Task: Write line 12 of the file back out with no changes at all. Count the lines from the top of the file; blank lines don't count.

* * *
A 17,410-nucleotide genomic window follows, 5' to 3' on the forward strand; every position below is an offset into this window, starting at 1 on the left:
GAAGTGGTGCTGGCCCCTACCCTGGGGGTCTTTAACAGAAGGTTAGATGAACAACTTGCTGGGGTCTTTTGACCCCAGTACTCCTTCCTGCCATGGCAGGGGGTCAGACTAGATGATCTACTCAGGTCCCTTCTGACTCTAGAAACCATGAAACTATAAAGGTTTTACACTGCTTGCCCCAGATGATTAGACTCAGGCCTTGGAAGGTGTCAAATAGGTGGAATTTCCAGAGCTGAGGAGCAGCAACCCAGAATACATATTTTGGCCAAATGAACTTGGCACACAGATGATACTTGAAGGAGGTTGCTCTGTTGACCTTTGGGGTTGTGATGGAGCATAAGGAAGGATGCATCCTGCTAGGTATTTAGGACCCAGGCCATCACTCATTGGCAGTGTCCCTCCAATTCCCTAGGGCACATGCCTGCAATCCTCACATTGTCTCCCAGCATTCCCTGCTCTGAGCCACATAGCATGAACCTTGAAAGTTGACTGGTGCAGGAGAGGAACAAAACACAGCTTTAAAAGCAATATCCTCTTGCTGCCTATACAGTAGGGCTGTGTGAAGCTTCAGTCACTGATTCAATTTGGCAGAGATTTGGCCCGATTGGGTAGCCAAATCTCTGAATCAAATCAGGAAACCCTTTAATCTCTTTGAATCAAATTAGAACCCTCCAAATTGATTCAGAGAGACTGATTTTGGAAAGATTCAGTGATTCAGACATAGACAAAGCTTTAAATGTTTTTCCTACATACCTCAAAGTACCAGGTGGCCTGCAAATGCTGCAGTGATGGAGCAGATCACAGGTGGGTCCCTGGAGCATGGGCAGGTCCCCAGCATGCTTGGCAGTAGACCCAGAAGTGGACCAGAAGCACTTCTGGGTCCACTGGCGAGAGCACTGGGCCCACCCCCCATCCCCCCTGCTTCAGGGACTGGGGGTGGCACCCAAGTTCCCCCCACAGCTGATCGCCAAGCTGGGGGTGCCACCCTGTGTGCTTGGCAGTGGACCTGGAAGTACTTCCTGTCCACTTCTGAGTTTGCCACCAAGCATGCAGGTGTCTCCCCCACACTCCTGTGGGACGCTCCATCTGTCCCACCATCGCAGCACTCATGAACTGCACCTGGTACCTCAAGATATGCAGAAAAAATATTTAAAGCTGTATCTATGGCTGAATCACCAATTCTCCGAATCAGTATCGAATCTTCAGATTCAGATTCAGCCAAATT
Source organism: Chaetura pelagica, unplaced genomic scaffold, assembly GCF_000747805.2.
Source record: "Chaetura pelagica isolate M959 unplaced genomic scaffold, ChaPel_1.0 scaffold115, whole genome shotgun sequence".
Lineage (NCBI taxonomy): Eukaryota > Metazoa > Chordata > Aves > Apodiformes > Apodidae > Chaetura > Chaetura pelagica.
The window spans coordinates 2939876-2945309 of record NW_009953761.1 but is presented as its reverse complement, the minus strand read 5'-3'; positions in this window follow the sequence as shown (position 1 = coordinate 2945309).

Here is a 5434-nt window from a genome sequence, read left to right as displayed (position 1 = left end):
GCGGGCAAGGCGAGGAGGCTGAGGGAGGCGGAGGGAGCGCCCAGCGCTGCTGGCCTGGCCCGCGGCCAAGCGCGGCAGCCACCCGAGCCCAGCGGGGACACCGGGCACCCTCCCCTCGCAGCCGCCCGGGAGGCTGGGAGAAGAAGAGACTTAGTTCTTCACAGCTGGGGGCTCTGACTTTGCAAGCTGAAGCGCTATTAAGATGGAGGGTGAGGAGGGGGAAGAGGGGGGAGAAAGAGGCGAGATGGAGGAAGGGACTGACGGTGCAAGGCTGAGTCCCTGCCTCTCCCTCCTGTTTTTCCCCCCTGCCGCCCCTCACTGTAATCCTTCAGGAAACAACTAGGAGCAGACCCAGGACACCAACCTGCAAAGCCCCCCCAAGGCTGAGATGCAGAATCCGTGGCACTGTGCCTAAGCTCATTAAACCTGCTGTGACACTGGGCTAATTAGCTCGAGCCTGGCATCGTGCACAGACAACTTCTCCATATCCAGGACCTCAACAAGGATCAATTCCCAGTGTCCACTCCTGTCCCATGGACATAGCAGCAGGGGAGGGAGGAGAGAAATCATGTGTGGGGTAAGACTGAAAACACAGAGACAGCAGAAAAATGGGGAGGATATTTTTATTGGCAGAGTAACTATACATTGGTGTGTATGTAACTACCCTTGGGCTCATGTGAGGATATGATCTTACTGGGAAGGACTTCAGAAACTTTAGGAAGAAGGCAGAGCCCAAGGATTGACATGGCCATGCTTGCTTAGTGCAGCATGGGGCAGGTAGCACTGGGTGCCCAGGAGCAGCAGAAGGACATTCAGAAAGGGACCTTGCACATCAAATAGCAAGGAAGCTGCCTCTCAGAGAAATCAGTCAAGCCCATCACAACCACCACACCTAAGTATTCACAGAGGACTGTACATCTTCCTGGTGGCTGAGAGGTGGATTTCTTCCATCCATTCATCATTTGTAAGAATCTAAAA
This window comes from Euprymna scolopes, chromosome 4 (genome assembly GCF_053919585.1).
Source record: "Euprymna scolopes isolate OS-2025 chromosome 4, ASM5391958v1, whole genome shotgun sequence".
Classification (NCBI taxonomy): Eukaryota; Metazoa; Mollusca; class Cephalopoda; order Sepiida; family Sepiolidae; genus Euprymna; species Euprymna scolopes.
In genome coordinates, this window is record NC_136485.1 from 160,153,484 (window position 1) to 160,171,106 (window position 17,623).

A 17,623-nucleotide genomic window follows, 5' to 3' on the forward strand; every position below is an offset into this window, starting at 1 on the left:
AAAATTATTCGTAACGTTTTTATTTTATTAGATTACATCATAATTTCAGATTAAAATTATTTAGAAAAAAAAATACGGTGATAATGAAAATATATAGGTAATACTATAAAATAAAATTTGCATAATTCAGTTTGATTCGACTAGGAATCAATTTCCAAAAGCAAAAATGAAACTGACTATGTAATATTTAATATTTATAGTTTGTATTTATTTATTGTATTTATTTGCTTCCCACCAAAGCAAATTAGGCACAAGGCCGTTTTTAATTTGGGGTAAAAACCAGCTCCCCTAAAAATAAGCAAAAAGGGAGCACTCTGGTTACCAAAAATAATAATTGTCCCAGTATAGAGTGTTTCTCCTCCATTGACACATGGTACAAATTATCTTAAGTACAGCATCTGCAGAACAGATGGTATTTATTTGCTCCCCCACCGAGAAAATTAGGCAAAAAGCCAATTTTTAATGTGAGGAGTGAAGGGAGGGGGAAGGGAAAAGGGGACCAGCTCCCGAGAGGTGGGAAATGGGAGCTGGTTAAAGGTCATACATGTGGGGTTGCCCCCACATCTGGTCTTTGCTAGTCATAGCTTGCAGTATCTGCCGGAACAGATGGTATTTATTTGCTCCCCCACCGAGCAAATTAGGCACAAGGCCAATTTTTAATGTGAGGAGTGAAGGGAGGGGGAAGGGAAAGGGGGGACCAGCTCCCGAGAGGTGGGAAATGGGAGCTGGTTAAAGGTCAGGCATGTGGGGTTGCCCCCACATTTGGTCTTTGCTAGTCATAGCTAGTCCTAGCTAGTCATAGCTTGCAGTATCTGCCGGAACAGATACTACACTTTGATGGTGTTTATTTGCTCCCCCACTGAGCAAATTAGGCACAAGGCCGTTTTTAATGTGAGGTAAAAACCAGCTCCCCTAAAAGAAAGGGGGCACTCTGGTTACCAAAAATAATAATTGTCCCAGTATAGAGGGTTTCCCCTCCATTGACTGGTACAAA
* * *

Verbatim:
In genome coordinates, this window is record NC_136485.1 from 160,153,484 (window position 1) to 160,171,106 (window position 17,623).